The use of data derived from publicly exposed and security loophole databases will continue to be a controversial subject of debate for legal scholars and information technology (IT) computing ethics specialists. Should computing research practitioners be more concerned about data originating from security infringements to lessen litigation against businesses? Without a doubt, this article compellingly argues in favor of new kinds of computing practices to balance the theory between practice and ethics.
Douglas clearly echoes the need for computing researchers to become more cognizant of the authenticity of data obtained from third parties, including whistleblowers and political advocates. But how should computing researchers, devoid of training in politics, become proficient in identifying whistleblowers and biased (politically motivated) data?
The author stunningly asserts that “computing researchers are not usually concerned with using data obtained by inflicting physical or psychological harm on human subjects.” Is this claim true at many research centers and academic research institutions worldwide? If so, what are research funding agencies such as the National Science Foundation (NSF) and the National Institutes of Health (NIH) doing to help eliminate this claimed defect? What are our academic research centers and institutions teaching students in computer ethics courses, to help resolve this crucial issue?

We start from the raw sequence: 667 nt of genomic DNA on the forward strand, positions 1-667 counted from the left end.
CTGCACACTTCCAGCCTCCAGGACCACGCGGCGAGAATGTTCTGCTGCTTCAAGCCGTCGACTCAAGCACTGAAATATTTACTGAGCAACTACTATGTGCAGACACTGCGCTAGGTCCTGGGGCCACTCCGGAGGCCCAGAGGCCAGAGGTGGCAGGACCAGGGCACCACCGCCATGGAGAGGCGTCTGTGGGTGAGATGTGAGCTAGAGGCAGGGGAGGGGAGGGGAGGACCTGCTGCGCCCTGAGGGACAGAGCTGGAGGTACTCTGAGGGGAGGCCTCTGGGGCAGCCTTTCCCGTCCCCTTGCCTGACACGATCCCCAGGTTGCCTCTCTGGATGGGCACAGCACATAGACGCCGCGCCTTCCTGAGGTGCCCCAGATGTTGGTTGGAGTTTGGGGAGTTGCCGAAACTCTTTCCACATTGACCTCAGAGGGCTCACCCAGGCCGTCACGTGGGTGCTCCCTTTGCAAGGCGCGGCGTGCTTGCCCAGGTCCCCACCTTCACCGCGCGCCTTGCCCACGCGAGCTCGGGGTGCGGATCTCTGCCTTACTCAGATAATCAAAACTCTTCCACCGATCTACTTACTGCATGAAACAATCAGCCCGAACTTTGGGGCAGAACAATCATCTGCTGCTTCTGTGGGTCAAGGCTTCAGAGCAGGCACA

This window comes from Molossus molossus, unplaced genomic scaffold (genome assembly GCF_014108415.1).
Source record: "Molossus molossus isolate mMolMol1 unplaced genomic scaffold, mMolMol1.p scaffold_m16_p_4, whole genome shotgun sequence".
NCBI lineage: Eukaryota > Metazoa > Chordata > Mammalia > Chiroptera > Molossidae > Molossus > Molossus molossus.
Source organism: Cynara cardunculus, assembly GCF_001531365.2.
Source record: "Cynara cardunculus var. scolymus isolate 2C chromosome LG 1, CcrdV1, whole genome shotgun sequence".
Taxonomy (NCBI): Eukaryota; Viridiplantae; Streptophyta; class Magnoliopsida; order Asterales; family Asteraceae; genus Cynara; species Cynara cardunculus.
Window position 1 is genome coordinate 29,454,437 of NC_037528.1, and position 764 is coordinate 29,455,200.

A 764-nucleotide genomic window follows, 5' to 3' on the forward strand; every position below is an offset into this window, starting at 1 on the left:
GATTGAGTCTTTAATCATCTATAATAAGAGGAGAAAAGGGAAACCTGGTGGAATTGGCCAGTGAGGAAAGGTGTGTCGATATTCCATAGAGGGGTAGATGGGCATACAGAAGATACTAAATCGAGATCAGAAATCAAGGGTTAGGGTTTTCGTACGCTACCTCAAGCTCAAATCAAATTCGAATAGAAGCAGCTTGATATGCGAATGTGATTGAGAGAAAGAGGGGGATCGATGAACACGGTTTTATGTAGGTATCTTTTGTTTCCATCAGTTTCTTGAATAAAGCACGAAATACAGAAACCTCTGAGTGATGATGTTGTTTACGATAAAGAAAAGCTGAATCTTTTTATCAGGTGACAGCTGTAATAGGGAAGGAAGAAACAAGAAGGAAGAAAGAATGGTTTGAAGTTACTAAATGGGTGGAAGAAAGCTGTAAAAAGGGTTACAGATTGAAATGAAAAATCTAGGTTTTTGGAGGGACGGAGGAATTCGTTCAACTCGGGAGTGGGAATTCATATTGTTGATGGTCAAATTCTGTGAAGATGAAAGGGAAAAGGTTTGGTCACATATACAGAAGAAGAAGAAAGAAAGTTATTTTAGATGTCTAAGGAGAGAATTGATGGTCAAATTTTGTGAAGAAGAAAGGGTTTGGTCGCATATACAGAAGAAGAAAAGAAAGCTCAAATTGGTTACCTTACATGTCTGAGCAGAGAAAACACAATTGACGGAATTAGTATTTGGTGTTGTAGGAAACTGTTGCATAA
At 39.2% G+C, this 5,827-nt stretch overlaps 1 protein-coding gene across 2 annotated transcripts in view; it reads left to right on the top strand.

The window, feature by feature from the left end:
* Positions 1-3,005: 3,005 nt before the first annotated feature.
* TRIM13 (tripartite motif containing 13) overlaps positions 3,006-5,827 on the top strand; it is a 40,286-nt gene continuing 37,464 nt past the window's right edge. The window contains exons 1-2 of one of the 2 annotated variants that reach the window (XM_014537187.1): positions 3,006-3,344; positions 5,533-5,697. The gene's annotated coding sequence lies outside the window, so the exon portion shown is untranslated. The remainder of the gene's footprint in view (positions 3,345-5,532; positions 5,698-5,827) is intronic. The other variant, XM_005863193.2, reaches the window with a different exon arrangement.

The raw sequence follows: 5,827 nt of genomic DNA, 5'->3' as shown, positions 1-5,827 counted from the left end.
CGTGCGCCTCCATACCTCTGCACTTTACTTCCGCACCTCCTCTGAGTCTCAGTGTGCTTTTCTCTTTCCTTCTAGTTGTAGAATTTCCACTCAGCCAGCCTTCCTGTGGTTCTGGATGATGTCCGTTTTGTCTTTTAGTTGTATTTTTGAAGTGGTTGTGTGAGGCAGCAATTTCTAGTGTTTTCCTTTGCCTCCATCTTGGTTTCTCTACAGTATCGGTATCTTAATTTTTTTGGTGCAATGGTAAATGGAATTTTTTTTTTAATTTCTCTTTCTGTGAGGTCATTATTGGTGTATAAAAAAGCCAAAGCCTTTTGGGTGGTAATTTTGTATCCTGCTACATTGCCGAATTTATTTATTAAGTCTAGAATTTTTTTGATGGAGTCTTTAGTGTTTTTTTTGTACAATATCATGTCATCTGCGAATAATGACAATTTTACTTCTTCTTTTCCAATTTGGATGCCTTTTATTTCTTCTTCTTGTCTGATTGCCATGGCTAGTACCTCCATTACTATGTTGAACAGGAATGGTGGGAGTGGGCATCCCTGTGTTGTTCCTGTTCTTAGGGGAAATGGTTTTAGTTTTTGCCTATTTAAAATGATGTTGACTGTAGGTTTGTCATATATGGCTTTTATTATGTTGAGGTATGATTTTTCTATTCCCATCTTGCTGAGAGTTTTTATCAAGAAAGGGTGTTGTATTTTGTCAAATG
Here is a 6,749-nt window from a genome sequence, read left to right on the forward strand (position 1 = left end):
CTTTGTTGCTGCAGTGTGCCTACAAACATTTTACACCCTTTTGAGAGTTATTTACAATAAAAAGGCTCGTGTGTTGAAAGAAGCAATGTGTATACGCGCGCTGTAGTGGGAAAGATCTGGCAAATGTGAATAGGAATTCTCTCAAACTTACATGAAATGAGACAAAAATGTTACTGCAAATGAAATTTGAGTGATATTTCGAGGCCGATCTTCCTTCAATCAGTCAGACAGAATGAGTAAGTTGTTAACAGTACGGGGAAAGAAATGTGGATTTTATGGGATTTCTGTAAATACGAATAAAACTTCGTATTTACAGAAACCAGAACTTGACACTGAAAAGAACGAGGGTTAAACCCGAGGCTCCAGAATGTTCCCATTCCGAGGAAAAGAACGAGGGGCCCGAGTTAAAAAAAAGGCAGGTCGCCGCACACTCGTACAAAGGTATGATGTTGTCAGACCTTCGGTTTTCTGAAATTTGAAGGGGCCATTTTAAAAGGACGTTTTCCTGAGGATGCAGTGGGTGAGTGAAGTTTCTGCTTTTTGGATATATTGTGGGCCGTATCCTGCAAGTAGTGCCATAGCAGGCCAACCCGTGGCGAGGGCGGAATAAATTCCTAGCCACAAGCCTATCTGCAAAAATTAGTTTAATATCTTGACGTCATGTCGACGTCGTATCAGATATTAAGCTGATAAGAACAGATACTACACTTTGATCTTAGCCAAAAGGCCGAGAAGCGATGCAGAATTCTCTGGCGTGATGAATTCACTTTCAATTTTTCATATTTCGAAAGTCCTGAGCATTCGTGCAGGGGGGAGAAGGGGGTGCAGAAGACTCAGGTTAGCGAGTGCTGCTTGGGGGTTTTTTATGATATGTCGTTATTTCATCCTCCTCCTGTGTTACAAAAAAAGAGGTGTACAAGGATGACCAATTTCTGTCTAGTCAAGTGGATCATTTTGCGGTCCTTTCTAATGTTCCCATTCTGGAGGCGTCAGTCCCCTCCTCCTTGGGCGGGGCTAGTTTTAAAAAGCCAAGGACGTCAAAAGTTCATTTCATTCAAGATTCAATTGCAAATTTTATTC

Douglas provides legal evidence, alerting computing researchers to forgo the use of illegal data in all scientific research. Clearly, computing researchers ought to be careful in handling and using potentially compromised data in scientific research. The author certainly alludes to the need to assess the risks of using data breaches, to help minimize the actual unforeseen security disasters. Statisticians must implement more reliable algorithms that will allow computing researchers to examine security risks based on reliable and unreliable qualitative and nonquantitative data.